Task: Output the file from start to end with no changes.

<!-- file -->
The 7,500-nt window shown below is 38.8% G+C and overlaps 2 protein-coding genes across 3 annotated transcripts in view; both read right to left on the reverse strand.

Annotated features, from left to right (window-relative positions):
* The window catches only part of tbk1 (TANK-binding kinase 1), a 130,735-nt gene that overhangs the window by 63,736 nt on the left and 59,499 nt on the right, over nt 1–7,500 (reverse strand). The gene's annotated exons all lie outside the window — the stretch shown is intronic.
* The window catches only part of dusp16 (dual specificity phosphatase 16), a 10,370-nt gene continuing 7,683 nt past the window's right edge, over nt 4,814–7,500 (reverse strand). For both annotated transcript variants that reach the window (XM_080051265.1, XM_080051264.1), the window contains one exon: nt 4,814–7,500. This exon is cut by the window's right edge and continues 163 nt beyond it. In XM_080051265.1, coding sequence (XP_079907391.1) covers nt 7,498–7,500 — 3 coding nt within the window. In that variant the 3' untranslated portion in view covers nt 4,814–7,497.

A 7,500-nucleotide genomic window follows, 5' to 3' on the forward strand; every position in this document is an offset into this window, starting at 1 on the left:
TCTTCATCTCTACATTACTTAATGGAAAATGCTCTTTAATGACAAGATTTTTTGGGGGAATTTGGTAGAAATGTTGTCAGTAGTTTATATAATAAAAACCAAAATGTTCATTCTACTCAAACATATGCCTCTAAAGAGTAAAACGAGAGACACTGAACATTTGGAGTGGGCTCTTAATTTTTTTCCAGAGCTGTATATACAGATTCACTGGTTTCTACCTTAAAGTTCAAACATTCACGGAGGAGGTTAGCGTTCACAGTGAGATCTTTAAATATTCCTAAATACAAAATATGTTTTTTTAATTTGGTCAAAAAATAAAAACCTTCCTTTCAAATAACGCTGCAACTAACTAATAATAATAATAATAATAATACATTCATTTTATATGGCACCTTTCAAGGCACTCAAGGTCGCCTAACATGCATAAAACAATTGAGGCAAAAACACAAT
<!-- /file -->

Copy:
The 7,500-nt window shown below is 38.8% G+C and overlaps 2 protein-coding genes across 3 annotated transcripts in view; both read right to left on the reverse strand.

Annotated features, from left to right (window-relative positions):
* The window catches only part of tbk1 (TANK-binding kinase 1), a 130,735-nt gene that overhangs the window by 63,736 nt on the left and 59,499 nt on the right, over nt 1–7,500 (reverse strand). The gene's annotated exons all lie outside the window — the stretch shown is intronic.
* The window catches only part of dusp16 (dual specificity phosphatase 16), a 10,370-nt gene continuing 7,683 nt past the window's right edge, over nt 4,814–7,500 (reverse strand). For both annotated transcript variants that reach the window (XM_080051265.1, XM_080051264.1), the window contains one exon: nt 4,814–7,500. This exon is cut by the window's right edge and continues 163 nt beyond it. In XM_080051265.1, coding sequence (XP_079907391.1) covers nt 7,498–7,500 — 3 coding nt within the window. In that variant the 3' untranslated portion in view covers nt 4,814–7,497.

A 7,500-nucleotide genomic window follows, 5' to 3' on the forward strand; every position in this document is an offset into this window, starting at 1 on the left:
TCTTCATCTCTACATTACTTAATGGAAAATGCTCTTTAATGACAAGATTTTTTGGGGGAATTTGGTAGAAATGTTGTCAGTAGTTTATATAATAAAAACCAAAATGTTCATTCTACTCAAACATATGCCTCTAAAGAGTAAAACGAGAGACACTGAACATTTGGAGTGGGCTCTTAATTTTTTTCCAGAGCTGTATATACAGATTCACTGGTTTCTACCTTAAAGTTCAAACATTCACGGAGGAGGTTAGCGTTCACAGTGAGATCTTTAAATATTCCTAAATACAAAATATGTTTTTTTAATTTGGTCAAAAAATAAAAACCTTCCTTTCAAATAACGCTGCAACTAACTAATAATAATAATAATAATAATACATTCATTTTATATGGCACCTTTCAAGGCACTCAAGGTCGCCTAACATGCATAAAACAATTGAGGCAAAAACACAAT